IBM was a 1924 rebranding of a company formed in a 1911 merger of three companies: a manufacturer of scales and meat and cheese slicers, a manufacturer of industrial time recording equipment, and a manufacturer of punched cards and tabulators. The tabulator company made machines to count the number of punched cards with holes in specific locations; it was used in the 1890 United States census, and censuses in Austria, Canada, Norway and Russia. Gradually the company improved the tabulator machines and made a sorting machine that used the Radix Sort algorithm. To subtract instead of adding, some machines used ten's complement arithmetic, and some a special hole with the sign bit. In 1944, IBM made a fully automatic electromechanical calculator for Harvard University, which called it the Mark I, with relays and pinwheels; its type of computer architecture is still called the Harvard architecture in its honor. Later there were machines using both relays and the much faster switching vacuum tubes. Vacuum tubes were used in radioelectronics as amplifiers in the linear response range, and in digital computers they were either completely cut off, or saturated; this caused them to degrade over time until the cause of the degradation was found and new tubes were designed. One thing that surprised me was how many of IBM's early computers were used for Cold War military calculations: trajectories of guided missiles, intercepting potential Soviet bombers, cryptanalysis for the NSA; I wonder, what percentage of IBM's revenue came from these customers, as opposed to insurance companies and accounting departments. Later chapters talk in great detail about ferrite core memories (there was a special machine to thread them; it wasn't just laid-off seamstresses), magnetic tape, magnetic disks, and the switch from vacuum tubes to solid state electronics: diodes and transistors. The automatic transistor assembly line did not yet need a clean room!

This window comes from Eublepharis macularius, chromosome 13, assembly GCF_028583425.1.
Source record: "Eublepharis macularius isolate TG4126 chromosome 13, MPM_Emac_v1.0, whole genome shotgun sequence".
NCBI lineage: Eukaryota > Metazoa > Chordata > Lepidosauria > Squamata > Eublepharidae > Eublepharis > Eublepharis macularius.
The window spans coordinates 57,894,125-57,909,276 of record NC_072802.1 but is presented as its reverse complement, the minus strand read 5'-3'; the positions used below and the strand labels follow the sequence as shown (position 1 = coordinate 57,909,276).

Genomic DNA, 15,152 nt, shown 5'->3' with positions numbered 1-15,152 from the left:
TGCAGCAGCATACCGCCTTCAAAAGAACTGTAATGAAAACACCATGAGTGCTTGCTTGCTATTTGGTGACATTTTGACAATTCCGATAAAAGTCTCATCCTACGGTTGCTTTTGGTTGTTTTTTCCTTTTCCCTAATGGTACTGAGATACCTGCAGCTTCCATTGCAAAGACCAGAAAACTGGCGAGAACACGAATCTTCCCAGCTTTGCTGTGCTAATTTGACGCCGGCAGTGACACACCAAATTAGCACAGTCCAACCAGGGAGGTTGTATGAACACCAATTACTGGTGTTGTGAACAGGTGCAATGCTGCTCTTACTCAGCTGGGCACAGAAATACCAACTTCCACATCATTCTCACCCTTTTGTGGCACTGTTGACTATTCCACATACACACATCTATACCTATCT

Software did not play as large a role in early computers as in later ones, but there is a chapter on it, too. FORTRAN was developed at IBM, and so was COMTRAN, an early version of COBOL. A sample statement from a COMTRAN program is given: